Tag: Guinea

21
Dec

The Fakassia Union and environmental issues (Damaro, Guinea), August 2022

El Hadj Fantamady Damaro Camara, president of Damaro’s Fakassia union.     “It is the association of the children of Damaro, of all the nationals, friends and allies, those from outside and inside. Within the association, every year, all the sons of Damaro meet in a general assembly to present projects and programmes for the development of Damaro.     The union

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30
May

Third training workshop for village communication relays, 28 February to 3 March 2022, Damaro (Guinea)

The third workshop of the Watigueleya Kélê project took place in Damaro, Guinea, from Monday 28 February to Thursday 3 March 2022. The workshop focused on theatre as a means of raising awareness about the effects of climate change. The objective was to train village communication relays to develop and perform skits on the theme of climate resilience, so that

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30
May

Newsletter #5 – Introduction

This spring newsletter is largely dominated by the activities of the last workshop that took place in Damaro (Guinea), from 28 February to 3 March 2022. All the village communication relays were able to gather again, discuss their latest reports and above all take part in a theatre workshop led by the Malian theatre specialist Aboubacar Diarra. Statistical reports of

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30
May

Presentation of the book Djiguiba Camara in the village of Damaro, March 2022

In March 2022, Marie Rodet and Elara Bertho presented the book Djiguiba Camara, Essai d’histoire locale (available in free access here) to the descendants of the Camara family in the village of Damaro, a partner of the Watigueleya Kèlê project. The book traces the long history of the Camara migrations, accounts of the founding of the village, resistance to French

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30
May

Preservation of the Nakotou forest, around Damaro, Guinea, November 2021

Ansoumane Camara in the Nakotou forest, one and a half kilometres from Damaro centre. From now on, when a tree is cut down (for a funeral or other reason), the community obliges to reforest in the forest, in return. This forest has always existed and the climate is very mild. The aim is to reforest the whole of Damaro.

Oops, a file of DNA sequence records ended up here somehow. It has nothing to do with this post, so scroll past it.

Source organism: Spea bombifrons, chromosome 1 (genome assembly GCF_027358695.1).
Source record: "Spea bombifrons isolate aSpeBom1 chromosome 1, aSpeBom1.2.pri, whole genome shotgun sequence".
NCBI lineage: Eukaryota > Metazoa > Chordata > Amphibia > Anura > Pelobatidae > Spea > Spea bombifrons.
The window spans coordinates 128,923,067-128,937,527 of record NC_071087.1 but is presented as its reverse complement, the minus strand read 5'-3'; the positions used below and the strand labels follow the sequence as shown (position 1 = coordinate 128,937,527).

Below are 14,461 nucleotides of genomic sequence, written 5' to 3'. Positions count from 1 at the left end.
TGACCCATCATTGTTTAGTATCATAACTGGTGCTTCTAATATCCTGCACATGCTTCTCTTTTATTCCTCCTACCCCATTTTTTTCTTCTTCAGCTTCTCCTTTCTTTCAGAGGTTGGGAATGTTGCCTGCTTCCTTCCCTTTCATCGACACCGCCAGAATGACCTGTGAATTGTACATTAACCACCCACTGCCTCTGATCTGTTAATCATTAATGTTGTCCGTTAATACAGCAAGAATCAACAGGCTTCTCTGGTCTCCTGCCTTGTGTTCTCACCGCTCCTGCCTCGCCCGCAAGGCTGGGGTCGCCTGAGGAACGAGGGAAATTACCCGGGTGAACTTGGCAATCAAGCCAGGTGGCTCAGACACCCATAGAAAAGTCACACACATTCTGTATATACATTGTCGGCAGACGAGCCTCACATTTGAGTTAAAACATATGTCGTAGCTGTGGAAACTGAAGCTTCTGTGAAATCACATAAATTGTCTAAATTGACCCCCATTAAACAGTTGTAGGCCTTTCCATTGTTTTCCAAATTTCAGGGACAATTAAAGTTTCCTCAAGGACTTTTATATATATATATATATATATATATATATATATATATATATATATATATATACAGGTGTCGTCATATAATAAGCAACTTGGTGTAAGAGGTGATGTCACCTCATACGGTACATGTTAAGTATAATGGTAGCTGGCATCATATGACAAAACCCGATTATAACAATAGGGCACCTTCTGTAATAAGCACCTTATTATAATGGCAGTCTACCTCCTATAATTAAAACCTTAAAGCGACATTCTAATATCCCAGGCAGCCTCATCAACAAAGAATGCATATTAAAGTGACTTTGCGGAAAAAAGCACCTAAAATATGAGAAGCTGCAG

30
May

Mutual aid groups during the rice harvest, Mandou, Guinea, October 2021

The mutual aid group in the field of an inhabitant of Mandou during the rice harvest in the presence of the village delegate of Mandou, Moussa Camara. It is October and there has been no rain for a fortnight already. The youth are getting organised to help the owner of the field to face the challenges of climate change.   

30
May

Growing okra in Bossoko, Guinea, November 2021

I am talking about agriculture: the cultivation of okra. Before, we used to grow long-lasting crops. For reasons of climate change and lack of water, I turned to okra, which lasts only two months and two weeks. Okra is useful in the sense that we eat it fresh, dry, with rice, fonio, to (food made from cassava). Once ground, we

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28
Jan

Collective village repertoires: the challenges of a collective digitisation in Damaro, Guinea

By Elara Bertho (LAM, Sciences Po Bordeaux), Co-investigator in SOAS research project: Watigueleya Kèlê, Equitable Climate Resilience in West Africa: A Comparative Research Action Programme (Mali, Guinea and Senegal) In a reflection on the notion of a collective village repertoire and its digitisation, I return to the research-action programme carried out with the Malian association Donkosira, which since 2017 has

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27
Jan

Sougban: a medicinal plant with multiple virtues in Bossoko, Guinea, November 2021

I am talking about this plant which is called “Sougban” in our language because it is in danger of extinction due to climate change. Yet it is a very effective plant in the treatment of malaria. It treats stomach aches and certain skin infections, it facilitates childbirth for pregnant women and above all its leaves are delicious in sauce. That’s

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27
Jan

Fencing for cattle pens in Mandou, Guinea, November 2021

I am Amadou Camara, president of the Mandou district. I made this pen with fencing to keep my cattle, goats and sheep safe. This was only possible thanks to the financial support of my children. So I fenced off my grazing area.  The importance of this fence is to protect my cattle:  I have lost more than ten oxen in

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